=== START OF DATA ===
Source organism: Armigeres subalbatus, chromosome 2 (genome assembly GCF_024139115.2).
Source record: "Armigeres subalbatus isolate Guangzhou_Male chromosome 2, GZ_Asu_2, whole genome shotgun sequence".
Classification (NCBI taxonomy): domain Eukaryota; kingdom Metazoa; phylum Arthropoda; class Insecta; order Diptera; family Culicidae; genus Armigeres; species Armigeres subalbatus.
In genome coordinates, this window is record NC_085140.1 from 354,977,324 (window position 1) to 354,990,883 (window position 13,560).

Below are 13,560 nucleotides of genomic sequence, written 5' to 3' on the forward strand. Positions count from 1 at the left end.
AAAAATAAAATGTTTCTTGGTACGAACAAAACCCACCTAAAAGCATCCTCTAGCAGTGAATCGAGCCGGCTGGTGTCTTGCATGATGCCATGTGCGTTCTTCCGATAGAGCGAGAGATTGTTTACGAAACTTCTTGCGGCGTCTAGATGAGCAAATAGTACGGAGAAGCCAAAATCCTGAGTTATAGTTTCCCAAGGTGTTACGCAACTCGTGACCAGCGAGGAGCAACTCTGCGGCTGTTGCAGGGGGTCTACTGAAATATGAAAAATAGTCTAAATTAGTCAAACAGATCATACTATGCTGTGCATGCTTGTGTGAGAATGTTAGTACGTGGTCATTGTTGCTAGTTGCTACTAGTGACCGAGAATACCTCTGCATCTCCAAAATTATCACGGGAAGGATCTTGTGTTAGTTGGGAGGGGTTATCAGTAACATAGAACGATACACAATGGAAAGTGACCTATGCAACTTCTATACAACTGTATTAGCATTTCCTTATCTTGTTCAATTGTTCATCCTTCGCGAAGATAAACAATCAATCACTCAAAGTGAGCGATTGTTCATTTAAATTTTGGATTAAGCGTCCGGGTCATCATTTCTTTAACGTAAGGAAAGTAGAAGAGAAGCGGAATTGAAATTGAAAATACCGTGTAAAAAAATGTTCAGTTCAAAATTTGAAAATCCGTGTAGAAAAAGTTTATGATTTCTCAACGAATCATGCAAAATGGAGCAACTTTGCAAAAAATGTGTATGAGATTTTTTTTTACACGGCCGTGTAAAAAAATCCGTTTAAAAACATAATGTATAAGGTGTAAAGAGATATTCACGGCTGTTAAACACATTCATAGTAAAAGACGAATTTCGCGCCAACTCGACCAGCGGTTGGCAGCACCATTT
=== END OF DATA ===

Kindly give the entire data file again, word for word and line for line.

Source organism: Armigeres subalbatus, chromosome 2 (genome assembly GCF_024139115.2).
Source record: "Armigeres subalbatus isolate Guangzhou_Male chromosome 2, GZ_Asu_2, whole genome shotgun sequence".
Classification (NCBI taxonomy): domain Eukaryota; kingdom Metazoa; phylum Arthropoda; class Insecta; order Diptera; family Culicidae; genus Armigeres; species Armigeres subalbatus.
In genome coordinates, this window is record NC_085140.1 from 354,977,324 (window position 1) to 354,990,883 (window position 13,560).

Below are 13,560 nucleotides of genomic sequence, written 5' to 3' on the forward strand. Positions count from 1 at the left end.
AAAAATAAAATGTTTCTTGGTACGAACAAAACCCACCTAAAAGCATCCTCTAGCAGTGAATCGAGCCGGCTGGTGTCTTGCATGATGCCATGTGCGTTCTTCCGATAGAGCGAGAGATTGTTTACGAAACTTCTTGCGGCGTCTAGATGAGCAAATAGTACGGAGAAGCCAAAATCCTGAGTTATAGTTTCCCAAGGTGTTACGCAACTCGTGACCAGCGAGGAGCAACTCTGCGGCTGTTGCAGGGGGTCTACTGAAATATGAAAAATAGTCTAAATTAGTCAAACAGATCATACTATGCTGTGCATGCTTGTGTGAGAATGTTAGTACGTGGTCATTGTTGCTAGTTGCTACTAGTGACCGAGAATACCTCTGCATCTCCAAAATTATCACGGGAAGGATCTTGTGTTAGTTGGGAGGGGTTATCAGTAACATAGAACGATACACAATGGAAAGTGACCTATGCAACTTCTATACAACTGTATTAGCATTTCCTTATCTTGTTCAATTGTTCATCCTTCGCGAAGATAAACAATCAATCACTCAAAGTGAGCGATTGTTCATTTAAATTTTGGATTAAGCGTCCGGGTCATCATTTCTTTAACGTAAGGAAAGTAGAAGAGAAGCGGAATTGAAATTGAAAATACCGTGTAAAAAAATGTTCAGTTCAAAATTTGAAAATCCGTGTAGAAAAAGTTTATGATTTCTCAACGAATCATGCAAAATGGAGCAACTTTGCAAAAAATGTGTATGAGATTTTTTTTTACACGGCCGTGTAAAAAAATCCGTTTAAAAACATAATGTATAAGGTGTAAAGAGATATTCACGGCTGTTAAACACATTCATAGTAAAAGACGAATTTCGCGCCAACTCGACCAGCGGTTGGCAGCACCATTT